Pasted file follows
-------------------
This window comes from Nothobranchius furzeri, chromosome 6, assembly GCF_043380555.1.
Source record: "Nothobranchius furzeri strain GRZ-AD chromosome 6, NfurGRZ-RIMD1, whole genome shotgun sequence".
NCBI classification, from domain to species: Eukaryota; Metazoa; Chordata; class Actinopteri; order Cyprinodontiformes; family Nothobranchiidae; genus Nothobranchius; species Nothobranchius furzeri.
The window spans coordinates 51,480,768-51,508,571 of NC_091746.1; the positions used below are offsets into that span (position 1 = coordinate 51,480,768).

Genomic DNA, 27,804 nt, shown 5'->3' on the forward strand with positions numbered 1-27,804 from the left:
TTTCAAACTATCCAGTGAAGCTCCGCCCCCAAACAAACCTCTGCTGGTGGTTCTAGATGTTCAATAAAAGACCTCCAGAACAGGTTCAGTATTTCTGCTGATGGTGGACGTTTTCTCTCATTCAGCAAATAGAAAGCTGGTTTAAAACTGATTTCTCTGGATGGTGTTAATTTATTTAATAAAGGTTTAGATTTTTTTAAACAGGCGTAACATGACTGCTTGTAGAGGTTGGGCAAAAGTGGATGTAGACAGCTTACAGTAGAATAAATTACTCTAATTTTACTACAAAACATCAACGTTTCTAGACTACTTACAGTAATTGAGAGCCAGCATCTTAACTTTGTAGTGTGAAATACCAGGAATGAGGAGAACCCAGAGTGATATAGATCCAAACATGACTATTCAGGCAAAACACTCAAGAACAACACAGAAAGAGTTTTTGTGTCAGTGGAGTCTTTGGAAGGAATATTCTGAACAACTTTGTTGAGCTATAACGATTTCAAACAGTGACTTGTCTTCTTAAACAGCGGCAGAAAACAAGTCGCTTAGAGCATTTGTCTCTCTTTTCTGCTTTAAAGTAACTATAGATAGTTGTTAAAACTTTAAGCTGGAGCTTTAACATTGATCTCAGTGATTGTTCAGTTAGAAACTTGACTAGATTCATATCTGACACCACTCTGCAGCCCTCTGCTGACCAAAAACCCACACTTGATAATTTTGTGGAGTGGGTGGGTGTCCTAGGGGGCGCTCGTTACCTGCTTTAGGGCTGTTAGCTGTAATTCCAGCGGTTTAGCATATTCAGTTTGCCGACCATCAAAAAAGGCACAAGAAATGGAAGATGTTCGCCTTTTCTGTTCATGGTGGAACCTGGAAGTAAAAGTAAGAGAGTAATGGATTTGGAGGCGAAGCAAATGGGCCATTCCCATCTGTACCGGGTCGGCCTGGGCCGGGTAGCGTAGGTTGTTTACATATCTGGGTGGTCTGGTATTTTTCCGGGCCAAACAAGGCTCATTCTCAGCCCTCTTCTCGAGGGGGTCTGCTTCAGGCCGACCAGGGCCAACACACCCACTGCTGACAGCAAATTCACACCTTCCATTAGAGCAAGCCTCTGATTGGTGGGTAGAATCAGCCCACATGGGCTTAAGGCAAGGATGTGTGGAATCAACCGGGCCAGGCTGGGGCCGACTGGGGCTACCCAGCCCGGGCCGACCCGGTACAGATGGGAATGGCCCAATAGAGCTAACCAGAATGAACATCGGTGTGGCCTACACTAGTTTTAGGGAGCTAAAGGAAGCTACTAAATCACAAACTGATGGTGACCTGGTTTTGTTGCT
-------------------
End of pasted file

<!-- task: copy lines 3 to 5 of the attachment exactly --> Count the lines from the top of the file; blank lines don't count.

NCBI classification, from domain to species: Eukaryota; Metazoa; Chordata; class Actinopteri; order Cyprinodontiformes; family Nothobranchiidae; genus Nothobranchius; species Nothobranchius furzeri.
The window spans coordinates 51,480,768-51,508,571 of NC_091746.1; the positions used below are offsets into that span (position 1 = coordinate 51,480,768).

Genomic DNA, 27,804 nt, shown 5'->3' on the forward strand with positions numbered 1-27,804 from the left: